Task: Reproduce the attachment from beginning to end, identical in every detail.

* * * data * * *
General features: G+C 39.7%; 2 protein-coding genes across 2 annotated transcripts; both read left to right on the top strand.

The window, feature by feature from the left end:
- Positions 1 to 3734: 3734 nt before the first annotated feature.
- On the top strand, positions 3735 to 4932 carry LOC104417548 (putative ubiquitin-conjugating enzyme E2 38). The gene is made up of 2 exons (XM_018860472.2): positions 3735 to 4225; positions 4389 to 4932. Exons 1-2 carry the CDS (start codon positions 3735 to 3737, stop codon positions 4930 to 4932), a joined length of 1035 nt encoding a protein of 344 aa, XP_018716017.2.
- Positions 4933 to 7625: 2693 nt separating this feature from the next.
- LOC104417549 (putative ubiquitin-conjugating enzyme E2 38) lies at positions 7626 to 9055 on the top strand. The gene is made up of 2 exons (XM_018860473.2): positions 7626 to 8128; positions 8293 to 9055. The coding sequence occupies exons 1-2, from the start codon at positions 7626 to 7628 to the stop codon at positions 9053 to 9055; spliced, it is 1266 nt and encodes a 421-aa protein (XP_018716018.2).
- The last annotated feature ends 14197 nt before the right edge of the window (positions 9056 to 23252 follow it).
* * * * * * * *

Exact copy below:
General features: G+C 39.7%; 2 protein-coding genes across 2 annotated transcripts; both read left to right on the top strand.

The window, feature by feature from the left end:
- Positions 1 to 3734: 3734 nt before the first annotated feature.
- On the top strand, positions 3735 to 4932 carry LOC104417548 (putative ubiquitin-conjugating enzyme E2 38). The gene is made up of 2 exons (XM_018860472.2): positions 3735 to 4225; positions 4389 to 4932. Exons 1-2 carry the CDS (start codon positions 3735 to 3737, stop codon positions 4930 to 4932), a joined length of 1035 nt encoding a protein of 344 aa, XP_018716017.2.
- Positions 4933 to 7625: 2693 nt separating this feature from the next.
- LOC104417549 (putative ubiquitin-conjugating enzyme E2 38) lies at positions 7626 to 9055 on the top strand. The gene is made up of 2 exons (XM_018860473.2): positions 7626 to 8128; positions 8293 to 9055. The coding sequence occupies exons 1-2, from the start codon at positions 7626 to 7628 to the stop codon at positions 9053 to 9055; spliced, it is 1266 nt and encodes a 421-aa protein (XP_018716018.2).
- The last annotated feature ends 14197 nt before the right edge of the window (positions 9056 to 23252 follow it).